"I wrestle with that constantly."
Here's what DiPietro wants to know:
At a time when the political establishment touts the value of manufacturing to the city's economic and labor base, at a time when the School District of Philadelphia is touting its new advanced manufacturing program at Ben Franklin High School, is there any room for actual manufacturing?
And what will happen to businesses such as DiPietro's and his industrial neighbors' when every factory in the neighborhood turns condo and DiPietro can't find any place affordable to expand?
"I'm the only one left here," he said. "Now you get what my concern is."
Stephen Jurash, chief executive officer of the Manufacturing Alliance of Philadelphia, gets what DiPietro's concern is.
"That's why we fight this battle," Jurash said. "There has always been pressure from the developer to try to run in and grab a piece of industrial land that has been vacant, or it could be occupied.
"That's been the battle between developer and those in the city who understand the inherent value of the industrial land and their jobs," he said.
"It seems like every time you get a new crop of Council people, you have to educate them about the value of industrial land.
"You are talking jobs that may pay $17 an hour versus zero dollars an hour if it is residential," he said.
Look at the numbers.
Industrial space within a half-mile of DiPietro's businesses rents for $2.50 to $12 a square foot and costs about $58 a square foot to buy, said Gary L. Lozoff, of Tactix Real Estate Advisors.
Now imagine $147 a square foot on DiPietro's block.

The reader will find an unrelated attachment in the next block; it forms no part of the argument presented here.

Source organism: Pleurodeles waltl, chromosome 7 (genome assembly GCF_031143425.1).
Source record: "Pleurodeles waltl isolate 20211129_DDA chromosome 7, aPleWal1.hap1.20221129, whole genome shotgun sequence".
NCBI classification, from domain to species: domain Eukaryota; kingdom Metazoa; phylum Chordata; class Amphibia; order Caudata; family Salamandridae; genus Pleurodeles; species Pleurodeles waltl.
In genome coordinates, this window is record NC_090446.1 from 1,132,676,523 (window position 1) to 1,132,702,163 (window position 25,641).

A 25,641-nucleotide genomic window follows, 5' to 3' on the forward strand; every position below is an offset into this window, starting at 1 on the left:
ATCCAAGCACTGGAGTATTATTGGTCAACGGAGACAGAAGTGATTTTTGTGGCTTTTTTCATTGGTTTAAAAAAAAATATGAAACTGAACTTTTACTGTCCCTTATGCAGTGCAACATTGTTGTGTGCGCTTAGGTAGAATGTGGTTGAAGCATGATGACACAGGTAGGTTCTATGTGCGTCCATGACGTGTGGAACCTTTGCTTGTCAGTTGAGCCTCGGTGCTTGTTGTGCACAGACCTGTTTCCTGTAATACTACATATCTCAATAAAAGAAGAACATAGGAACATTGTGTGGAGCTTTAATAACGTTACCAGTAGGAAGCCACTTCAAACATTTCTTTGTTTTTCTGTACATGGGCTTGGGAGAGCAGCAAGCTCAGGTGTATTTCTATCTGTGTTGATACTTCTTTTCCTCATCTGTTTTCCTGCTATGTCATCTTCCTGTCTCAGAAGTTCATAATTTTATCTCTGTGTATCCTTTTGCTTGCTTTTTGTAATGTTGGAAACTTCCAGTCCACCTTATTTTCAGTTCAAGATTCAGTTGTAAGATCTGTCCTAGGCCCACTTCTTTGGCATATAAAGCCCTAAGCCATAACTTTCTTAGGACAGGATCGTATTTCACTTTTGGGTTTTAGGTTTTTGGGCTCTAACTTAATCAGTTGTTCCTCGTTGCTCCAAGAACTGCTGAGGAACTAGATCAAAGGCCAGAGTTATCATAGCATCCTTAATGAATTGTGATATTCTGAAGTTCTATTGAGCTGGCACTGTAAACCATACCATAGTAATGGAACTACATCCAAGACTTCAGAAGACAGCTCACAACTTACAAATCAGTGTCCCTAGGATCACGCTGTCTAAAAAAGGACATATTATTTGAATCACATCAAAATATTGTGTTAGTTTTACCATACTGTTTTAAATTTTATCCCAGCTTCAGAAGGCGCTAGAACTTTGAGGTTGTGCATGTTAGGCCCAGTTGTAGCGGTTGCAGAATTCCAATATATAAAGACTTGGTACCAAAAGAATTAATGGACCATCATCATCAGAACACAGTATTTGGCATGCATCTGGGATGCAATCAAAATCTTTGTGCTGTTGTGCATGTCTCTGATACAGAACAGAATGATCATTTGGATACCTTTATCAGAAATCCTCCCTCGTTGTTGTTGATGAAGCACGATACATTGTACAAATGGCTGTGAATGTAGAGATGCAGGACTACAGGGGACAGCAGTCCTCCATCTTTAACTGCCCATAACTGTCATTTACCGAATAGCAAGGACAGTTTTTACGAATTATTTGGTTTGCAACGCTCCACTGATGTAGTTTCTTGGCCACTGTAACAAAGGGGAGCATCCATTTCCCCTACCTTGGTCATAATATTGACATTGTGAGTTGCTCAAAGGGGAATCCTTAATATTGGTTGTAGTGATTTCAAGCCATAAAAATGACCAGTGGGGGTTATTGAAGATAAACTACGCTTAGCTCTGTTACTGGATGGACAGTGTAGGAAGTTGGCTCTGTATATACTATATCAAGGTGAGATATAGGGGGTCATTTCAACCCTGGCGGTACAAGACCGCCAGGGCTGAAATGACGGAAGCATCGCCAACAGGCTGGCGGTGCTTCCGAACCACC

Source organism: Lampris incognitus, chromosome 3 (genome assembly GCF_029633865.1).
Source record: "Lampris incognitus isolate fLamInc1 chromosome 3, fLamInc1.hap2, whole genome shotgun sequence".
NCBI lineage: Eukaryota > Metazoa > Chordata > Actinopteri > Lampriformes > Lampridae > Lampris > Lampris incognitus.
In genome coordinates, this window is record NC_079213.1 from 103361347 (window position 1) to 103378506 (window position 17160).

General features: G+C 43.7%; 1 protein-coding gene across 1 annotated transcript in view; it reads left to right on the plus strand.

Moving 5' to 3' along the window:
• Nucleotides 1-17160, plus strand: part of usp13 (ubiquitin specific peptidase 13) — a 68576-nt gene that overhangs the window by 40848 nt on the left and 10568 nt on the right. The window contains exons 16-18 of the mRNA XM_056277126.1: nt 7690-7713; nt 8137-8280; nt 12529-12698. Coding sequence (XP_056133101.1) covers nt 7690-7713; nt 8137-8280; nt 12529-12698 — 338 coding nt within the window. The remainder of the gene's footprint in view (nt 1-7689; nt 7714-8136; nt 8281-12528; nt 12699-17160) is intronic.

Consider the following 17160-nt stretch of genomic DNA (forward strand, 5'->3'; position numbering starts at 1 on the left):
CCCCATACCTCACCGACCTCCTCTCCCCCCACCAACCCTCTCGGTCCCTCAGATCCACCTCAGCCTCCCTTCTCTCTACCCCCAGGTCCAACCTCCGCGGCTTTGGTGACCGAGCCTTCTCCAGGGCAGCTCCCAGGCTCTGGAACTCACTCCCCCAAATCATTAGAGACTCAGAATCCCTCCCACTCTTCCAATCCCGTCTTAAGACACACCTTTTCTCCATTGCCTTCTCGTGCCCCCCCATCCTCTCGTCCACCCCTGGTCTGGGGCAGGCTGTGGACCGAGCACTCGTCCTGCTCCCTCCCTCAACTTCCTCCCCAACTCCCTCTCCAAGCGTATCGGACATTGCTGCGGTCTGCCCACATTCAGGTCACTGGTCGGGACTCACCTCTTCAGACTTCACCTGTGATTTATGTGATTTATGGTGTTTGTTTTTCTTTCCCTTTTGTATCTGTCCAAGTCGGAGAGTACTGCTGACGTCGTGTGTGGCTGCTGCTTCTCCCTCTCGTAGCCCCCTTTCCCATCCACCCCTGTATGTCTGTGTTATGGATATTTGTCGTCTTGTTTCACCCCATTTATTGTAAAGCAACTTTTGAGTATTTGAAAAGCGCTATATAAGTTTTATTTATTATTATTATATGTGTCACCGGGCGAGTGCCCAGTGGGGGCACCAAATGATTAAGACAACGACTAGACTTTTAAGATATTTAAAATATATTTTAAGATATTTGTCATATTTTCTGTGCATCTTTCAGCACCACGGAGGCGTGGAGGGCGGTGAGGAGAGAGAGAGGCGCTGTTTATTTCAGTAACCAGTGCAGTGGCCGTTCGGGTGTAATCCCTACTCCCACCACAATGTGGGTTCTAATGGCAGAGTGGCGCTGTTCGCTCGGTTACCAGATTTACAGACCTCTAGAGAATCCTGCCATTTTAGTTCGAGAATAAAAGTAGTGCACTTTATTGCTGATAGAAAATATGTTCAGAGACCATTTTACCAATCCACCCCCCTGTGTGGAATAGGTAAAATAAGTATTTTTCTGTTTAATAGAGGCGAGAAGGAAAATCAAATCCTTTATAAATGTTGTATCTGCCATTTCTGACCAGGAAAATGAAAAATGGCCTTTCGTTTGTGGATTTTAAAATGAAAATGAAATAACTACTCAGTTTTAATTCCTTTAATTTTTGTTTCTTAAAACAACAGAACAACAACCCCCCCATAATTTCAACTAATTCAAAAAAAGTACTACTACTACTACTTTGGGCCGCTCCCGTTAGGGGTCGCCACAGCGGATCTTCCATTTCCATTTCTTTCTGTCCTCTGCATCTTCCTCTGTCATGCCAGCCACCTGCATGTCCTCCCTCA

That's the math on 19 three-bedroom townhouses - each 2,900 square feet and priced at a minimum of $425,000 - in South Square, a high-end development under construction in a former no-frills used-car lot down the block from Penn Scale.
"The real estate market in Philadelphia is really prosperous," said Frank Mazzio, a partner in AGA Developers, which is building South Square with quartz countertops, hardwood floors, and private balconies.
In February, AGA spent $712,500 to buy the property. "We've already sold eight units," Mazzio said.
In 2011, DiPietro bought Penn Scale Manufacturing Co. from two cousins running the business their grandfather began in 1923.
Fed up with corporate America and being passed over for senior leadership, "I decided I just wanted to make things," said DiPietro, 52, of Medford.
He dreamed of buying small manufacturing businesses, consolidating them in one place to save money on overhead, taking advantage of seasonal ebbs and flows to keep increasing numbers of employees busy year-round.